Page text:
Celeste Ward Gventer [deputy assistant secretary of defense in 2006 and 2007]: The principal architect and organization responsible for the attack on the United States is gone. And what’s happening in Afghanistan now has far less to do with 9/11 than it has to do with regional rivalries being played out on the stage of Afghanistan, which has happened many times in the history of Afghanistan.
And the United States is right in the middle of it. And we need to start looking at what our fundamental strategic interests are. And if it’s to prevent a sanctuary for terrorism, there’s many ways to do that other than occupying Afghanistan in perpetuity.
There’s no real evidence that, even if the Taliban were to come back into power, that there would be nothing we could do to prevent it becoming a sanctuary again. And the 9/11 argument, I think, frankly, even with the American public is growing a bit stale, if you look at polls and the way that the American public is viewing this war now.
- Interview with Former Secretary Of Defense Robert Gates, CNN, February 2, 2012.
GATES: Our military power has nothing comparable to it anywhere in the world or any combination of nations that come anywhere close to our military power. Our influence, I think that wanes and waxes, depending on the international environment. The one constant is that they see us, as Madeleine Albright once put it, as the indispensable nation. Nothing gets done internationally without American leadership.
GATES: If Iraq and Afghanistan have taught us anything in recent history, it is the unpredictability of war and that these things are easier to get into than to get out of, and, frankly, the facile way in which too many people talk about, well, let’s just go attack them. I think that the newest round of sanctions potentially do have the opportunity to get the Iranians to change their minds. But this is a very, very difficult and dangerous set of choices, frankly, before us, because those who say we shouldn’t attack I think underestimate the consequences of Iran having a nuclear weapon.
And those who say we should underestimate the consequences of going to war. This is, I think, one of the toughest foreign policy problems I have ever seen since entering the government 45 years ago. And I think to talk about it loosely or as though these are easy choices in some way or sort of self-proclaimed, obvious alternatives, I just think is irresponsible.
- Aryn Baker, “TIME Exclusive: Q&A with Pakistan Foreign Minister Hina Rabbani Khar” TIME, February 1, 2012.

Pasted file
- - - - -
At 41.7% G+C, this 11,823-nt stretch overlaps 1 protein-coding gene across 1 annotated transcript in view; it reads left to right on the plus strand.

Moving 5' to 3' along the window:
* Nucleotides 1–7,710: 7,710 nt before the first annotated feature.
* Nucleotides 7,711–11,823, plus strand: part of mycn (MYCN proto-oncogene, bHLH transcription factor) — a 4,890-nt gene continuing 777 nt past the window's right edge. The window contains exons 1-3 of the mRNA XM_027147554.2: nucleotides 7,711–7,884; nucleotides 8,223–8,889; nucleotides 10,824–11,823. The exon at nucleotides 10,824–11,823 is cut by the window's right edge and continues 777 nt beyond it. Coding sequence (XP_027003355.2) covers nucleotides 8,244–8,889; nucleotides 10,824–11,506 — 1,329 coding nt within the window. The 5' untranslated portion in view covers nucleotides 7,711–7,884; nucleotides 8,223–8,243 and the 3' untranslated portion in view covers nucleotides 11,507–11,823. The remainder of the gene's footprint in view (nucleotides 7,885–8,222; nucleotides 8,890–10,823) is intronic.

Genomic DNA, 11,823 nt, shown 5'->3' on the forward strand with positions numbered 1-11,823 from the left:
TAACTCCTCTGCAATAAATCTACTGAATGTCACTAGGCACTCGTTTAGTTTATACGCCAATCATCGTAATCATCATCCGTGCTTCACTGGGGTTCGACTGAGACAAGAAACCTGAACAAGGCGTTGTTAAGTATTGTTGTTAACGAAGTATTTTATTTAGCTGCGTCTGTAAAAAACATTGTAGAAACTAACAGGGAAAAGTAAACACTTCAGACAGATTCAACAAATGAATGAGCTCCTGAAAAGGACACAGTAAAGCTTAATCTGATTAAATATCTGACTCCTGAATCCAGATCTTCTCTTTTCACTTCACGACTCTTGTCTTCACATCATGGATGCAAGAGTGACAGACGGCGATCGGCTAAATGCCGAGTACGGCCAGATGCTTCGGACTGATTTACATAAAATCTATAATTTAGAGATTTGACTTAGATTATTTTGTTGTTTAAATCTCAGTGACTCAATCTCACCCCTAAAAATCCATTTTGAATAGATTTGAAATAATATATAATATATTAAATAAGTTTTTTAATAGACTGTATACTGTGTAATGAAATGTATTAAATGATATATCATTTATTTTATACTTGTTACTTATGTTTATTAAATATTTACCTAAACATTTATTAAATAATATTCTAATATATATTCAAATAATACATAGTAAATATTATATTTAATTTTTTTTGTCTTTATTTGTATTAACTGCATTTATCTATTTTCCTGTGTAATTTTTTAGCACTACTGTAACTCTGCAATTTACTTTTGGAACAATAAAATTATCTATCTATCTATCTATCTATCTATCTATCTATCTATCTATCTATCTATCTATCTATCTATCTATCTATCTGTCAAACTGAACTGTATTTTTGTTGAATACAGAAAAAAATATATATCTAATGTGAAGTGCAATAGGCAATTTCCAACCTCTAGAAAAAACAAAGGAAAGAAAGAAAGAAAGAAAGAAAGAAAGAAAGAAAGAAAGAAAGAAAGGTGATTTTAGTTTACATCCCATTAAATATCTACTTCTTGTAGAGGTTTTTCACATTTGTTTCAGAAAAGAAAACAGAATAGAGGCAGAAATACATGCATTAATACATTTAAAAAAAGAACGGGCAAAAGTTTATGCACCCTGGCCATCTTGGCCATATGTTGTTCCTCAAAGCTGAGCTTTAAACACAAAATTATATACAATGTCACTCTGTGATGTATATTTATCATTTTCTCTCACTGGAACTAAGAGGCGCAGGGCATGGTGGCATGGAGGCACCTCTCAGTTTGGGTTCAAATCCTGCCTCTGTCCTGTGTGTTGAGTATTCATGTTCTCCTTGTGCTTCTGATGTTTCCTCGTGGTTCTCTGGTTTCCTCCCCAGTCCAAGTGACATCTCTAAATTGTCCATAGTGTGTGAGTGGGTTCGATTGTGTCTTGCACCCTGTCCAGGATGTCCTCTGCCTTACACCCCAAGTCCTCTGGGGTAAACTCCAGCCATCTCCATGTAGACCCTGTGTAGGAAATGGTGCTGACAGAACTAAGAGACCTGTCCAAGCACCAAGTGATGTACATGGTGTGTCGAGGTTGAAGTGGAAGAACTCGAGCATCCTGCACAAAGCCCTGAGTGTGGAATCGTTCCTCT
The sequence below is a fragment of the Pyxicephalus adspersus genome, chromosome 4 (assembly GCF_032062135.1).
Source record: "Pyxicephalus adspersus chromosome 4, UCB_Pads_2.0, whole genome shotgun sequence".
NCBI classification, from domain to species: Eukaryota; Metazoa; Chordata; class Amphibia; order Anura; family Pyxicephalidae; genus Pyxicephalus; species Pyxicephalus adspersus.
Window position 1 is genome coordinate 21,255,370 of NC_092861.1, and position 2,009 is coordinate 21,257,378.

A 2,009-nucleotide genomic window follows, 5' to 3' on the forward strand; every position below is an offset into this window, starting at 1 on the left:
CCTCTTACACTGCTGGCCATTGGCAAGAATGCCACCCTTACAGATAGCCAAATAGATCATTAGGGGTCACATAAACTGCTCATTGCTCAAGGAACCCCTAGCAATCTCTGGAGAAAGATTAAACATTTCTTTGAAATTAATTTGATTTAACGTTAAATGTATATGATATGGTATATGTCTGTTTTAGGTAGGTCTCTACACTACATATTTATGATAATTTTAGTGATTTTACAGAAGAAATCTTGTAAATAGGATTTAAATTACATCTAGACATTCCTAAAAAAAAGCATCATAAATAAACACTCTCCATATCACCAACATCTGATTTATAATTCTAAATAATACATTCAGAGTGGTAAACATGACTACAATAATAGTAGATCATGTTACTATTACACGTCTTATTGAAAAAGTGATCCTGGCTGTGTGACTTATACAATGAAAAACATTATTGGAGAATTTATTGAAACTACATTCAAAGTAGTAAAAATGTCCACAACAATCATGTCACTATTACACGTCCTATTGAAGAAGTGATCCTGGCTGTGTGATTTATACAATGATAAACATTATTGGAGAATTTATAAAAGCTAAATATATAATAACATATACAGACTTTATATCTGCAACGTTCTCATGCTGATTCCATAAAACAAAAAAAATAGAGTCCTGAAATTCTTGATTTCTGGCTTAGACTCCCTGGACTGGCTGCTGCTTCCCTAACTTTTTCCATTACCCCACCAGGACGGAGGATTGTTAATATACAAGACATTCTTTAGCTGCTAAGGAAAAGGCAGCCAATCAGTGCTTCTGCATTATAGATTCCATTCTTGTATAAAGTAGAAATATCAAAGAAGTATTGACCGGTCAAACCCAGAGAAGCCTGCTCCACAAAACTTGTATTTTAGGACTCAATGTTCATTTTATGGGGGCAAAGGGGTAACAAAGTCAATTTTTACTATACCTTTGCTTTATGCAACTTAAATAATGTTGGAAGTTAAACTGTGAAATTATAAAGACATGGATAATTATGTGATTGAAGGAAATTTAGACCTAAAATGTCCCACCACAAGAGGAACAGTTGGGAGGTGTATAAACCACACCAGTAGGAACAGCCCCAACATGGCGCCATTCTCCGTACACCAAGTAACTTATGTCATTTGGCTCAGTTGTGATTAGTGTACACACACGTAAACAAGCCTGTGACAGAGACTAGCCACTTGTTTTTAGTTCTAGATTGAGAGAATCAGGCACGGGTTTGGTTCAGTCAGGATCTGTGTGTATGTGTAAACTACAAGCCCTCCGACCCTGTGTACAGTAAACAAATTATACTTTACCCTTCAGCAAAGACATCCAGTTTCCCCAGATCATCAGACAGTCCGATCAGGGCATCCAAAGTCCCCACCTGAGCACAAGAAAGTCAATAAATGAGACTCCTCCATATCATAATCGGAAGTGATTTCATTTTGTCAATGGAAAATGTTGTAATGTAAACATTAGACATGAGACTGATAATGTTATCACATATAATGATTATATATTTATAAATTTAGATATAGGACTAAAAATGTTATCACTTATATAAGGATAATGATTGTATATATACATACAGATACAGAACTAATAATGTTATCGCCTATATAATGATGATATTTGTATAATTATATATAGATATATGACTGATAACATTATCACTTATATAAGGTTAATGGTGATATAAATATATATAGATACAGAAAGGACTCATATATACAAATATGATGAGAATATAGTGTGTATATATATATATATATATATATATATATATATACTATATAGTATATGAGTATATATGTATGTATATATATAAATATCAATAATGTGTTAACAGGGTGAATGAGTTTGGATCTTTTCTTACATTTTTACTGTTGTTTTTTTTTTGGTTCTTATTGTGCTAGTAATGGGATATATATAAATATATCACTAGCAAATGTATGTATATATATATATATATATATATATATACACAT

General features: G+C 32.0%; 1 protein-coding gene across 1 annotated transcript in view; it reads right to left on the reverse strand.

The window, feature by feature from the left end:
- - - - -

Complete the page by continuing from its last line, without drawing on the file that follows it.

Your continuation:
TIME: Yet clearly there has been support within the military for the U.S. drone program, even if Parliament has been against it. Doesn’t this indicate a two-track relationship?
HRK: There is not a single military person to date that has ever accepted in front of me that they have ever been supportive of drones. There is nobody in Pakistan who has ever been supportive of this.
- Eric Engleman and Chris Strohm, “Cybersecurity Disaster Seen in U.S. Survey Citing Spending Gaps,” Bloomberg, January 31, 2012.
The study, described by Ponemon as the first to place a price tag on cybersecurity, is based on interviews with technology managers from 172 U.S. organizations in six industries and the government. Survey respondents were granted anonymity owing to the sensitivity of discussing cybersecurity weaknesses.
To achieve security capable of stopping 95 percent of attacks—considered by the Traverse City, Michigan-based Ponemon Institute to be the highest attainable level—those surveyed said they would have to boost spending to a group total of $46.6 billion from the current $5.3 billion.
- Matthew Fuhrmann and Sarah Kreps, “Why Attacking Iran Won’t Stop the Nukes,” USA Today, January 30, 2012.
- “Firms Reported in Open Sources to Have Sold Iran Refined Petroleum Products Declined Since June 30, 2010,” U.S. Government Accountability Office, January 24, 2012.
Foreign commercial activity in Iran’s energy sector has also declined in recent years, limiting Iran’s ability to produce gasoline to meet demand, much less to export refined petroleum products on world markets. However, according to State and DOE officials, Iran has attempted to reduce its dependence on foreign refined petroleum products by reducing gasoline subsidies to its citizens in order to reduce demand, converting petrochemical facilities to produce gasoline, as well as expediting the construction of new refineries or the expansion of current refineries. In 2009, Iran imported approximately 130,000 barrels of gasoline per day, but, according to DOE, in 2010 the amount of gasoline shipped to Iran declined to an estimated 78,000 barrels per day, and by July 2011 it had declined to 50,000 barrels per day, according to Petroleum Intelligence Weekly.
FROM THE ARCHIVE:
- Micah Zenko, “Demystifying the Drone Strikes,” Washington Times, April 2, 2010.